Sorry Cadet Myrtone you get an FAIL on this one
  Myrtone Chief Commissioner

Location: North Carlton, Melbourne, Victoria
Contrary to that post by @LancedDendrite, I'm not really the cadet here. There is a cadet advocating high voltage D.C, but it's not me. I don't know enough about the details to be a cadet here.
Is it true that even an A.C circuit breaker can form an arc if opened at any of the wrong points in the cycle, and that A.C circuit breakers are thus timed to open at zero crossing points? Do D.C circuit breakers typically have capacitors in parallel with the contacts?

EDIT: Here is my point. While I don't know whether a medium voltage D.C circuit breaker would take up more space that a medium voltage AC circuit breaker, I do know converting onboard to A.C at a higher frequency than the mains means that the transformer will take up less space, even if it's polyphase. My guess is that the difference between the size of even a three-phase 400Hz transformer and a single-phase 50Hz transformer (same power rating) would be greater than the difference between the size of D.C and single phase circuit breakers at medium voltage.
  M636C Minister for Railways

The cadet continues:

"When France's S.N.C.F adopted 25kV A.C between Aix-les-Bains and La Roche-sur-Foron in southern France in 1953, they were in the same position as we would be adopting 30kV D.C. They were using a standard that no one else had at that time. The standard for new electrification projects has changed over time. If the advent of rectifiers on board trains made standard frequency A.C feasible, where previously either D.C with D.C motors or low frequency A.C with universal motors would have been used, then high voltage inverters on board trains should make way for D.C electrification. Only D.C electrification loads phases evenly, and D.C is the only way to deliver constant power with single wire overhead. And we need DC-DC converters to make it work at higher voltages than 3kV, we didn't back then, now we do."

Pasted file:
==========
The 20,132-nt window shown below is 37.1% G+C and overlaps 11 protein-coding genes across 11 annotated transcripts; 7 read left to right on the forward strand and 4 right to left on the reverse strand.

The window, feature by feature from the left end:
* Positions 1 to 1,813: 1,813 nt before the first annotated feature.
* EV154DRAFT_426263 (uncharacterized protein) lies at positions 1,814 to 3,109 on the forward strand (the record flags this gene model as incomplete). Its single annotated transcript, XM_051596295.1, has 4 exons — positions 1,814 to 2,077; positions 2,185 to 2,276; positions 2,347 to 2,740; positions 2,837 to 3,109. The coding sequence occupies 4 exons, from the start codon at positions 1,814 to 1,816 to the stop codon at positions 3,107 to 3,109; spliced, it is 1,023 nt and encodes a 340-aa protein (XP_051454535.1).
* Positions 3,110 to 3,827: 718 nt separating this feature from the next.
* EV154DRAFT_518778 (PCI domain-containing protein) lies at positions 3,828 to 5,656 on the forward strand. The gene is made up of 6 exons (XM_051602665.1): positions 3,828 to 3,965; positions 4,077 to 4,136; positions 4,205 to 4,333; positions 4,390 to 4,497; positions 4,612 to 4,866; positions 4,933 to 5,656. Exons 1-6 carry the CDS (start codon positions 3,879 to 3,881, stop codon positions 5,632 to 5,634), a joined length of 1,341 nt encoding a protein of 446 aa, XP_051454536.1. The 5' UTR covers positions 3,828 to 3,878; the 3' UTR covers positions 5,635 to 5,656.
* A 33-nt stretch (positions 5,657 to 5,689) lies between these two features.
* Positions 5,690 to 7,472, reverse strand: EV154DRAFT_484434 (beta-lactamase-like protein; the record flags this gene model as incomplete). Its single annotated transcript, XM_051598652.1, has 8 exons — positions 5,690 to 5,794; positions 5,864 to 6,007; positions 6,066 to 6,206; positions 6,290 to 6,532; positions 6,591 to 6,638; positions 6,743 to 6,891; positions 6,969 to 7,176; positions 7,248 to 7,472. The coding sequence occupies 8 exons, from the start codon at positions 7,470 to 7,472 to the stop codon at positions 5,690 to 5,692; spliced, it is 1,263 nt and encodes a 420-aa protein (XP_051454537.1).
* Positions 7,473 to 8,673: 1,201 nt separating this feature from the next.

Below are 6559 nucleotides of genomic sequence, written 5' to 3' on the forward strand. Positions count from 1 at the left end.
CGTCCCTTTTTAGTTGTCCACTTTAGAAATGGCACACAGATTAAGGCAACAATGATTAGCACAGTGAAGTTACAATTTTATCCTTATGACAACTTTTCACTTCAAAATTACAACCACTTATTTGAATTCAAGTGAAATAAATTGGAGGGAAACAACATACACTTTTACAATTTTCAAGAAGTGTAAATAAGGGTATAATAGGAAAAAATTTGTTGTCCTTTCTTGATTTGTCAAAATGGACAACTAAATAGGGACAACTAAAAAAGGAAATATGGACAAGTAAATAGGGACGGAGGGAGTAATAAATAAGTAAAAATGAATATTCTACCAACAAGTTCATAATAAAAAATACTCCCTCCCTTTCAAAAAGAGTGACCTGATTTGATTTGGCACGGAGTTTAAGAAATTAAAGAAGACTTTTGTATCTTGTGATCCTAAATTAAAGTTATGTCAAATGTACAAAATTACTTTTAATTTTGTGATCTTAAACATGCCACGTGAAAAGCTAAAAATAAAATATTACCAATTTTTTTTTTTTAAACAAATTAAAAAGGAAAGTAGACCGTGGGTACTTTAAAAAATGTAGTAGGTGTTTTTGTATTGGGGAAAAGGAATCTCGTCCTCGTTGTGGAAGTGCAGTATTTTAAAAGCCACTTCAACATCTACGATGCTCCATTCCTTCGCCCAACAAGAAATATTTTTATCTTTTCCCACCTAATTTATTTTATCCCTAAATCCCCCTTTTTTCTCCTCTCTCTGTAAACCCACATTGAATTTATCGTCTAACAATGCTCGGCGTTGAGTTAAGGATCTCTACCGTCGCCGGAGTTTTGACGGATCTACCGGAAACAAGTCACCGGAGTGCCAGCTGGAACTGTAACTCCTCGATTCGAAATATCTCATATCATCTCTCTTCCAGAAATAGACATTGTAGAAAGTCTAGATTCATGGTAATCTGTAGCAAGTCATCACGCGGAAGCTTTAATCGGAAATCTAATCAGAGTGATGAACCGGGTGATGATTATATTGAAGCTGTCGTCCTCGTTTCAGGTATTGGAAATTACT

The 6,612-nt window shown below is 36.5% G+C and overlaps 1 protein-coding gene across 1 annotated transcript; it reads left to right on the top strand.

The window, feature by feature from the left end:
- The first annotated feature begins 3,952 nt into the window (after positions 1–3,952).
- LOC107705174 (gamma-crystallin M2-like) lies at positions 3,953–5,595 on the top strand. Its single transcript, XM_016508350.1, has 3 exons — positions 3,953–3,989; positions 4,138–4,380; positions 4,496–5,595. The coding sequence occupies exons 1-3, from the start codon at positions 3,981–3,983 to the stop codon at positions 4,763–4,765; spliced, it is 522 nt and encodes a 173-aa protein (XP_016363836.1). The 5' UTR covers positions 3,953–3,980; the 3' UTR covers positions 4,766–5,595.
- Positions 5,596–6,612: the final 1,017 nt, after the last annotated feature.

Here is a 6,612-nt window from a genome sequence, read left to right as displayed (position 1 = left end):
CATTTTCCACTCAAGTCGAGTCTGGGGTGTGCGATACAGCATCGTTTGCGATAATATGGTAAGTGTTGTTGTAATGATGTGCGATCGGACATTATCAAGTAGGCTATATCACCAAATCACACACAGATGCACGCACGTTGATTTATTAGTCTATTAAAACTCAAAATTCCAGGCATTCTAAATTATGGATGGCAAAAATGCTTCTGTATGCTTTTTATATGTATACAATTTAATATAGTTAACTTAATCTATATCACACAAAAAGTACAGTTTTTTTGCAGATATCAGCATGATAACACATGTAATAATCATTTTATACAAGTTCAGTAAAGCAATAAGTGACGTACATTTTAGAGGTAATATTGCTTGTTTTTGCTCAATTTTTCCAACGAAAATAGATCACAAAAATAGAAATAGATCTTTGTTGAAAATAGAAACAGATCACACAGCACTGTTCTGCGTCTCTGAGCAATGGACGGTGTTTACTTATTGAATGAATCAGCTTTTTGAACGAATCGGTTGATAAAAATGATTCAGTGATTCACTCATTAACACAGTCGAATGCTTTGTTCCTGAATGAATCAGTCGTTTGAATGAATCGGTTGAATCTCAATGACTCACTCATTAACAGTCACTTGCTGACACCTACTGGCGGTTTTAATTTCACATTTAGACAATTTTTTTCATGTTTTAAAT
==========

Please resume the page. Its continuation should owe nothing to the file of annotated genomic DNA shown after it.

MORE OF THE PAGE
Myrtone

The line opened from Aix-les Bains to Annecy in October 1950 and was extended to La Roche-sur-Foron in May 1951.

There were three locomotives on the line:

CC6051 from Oerlikon, which was basically a Swiss Federal Ae6/6 fitted with motors suitable for 50Hz current.

CC 6052 from Alsthom, which was basically an SNCF CC7101 fitted with a transformer and motors suitable for 50Hz current.

BB8051 from Alsthom which was a BB8100 fitted with transformer and an air cooled rectifier with DC motors.

There was also an electric multiple unit car for passenger service.

The first main line ran between Thionville near Metz to Valciennes south east of Lille.
It hadn't opened at the date of my reference, "Chemins de Fer" of March /April 1953.

Four types of locomotives were puchased:

CC14000 Co Co freight, with three phase motors and a rotary converter from single phase to three phase (20 units)
CC14100 Co Co freight, with DC motors and a rotary converter from single phase to DC (102 units)

BB12000 Bo Bo mixed traffic with transformer and rectifiers (ignitrons) and DC motors (148 units)
BB13000 Bo Bo mixed traffic with transformer and 50Hz motors (53 units)

The prices for these each at the time were:

BB 12000 96 million FF
BB 13000 98 million FF
CC 14100 121 million FF
CC 14000 136 million FF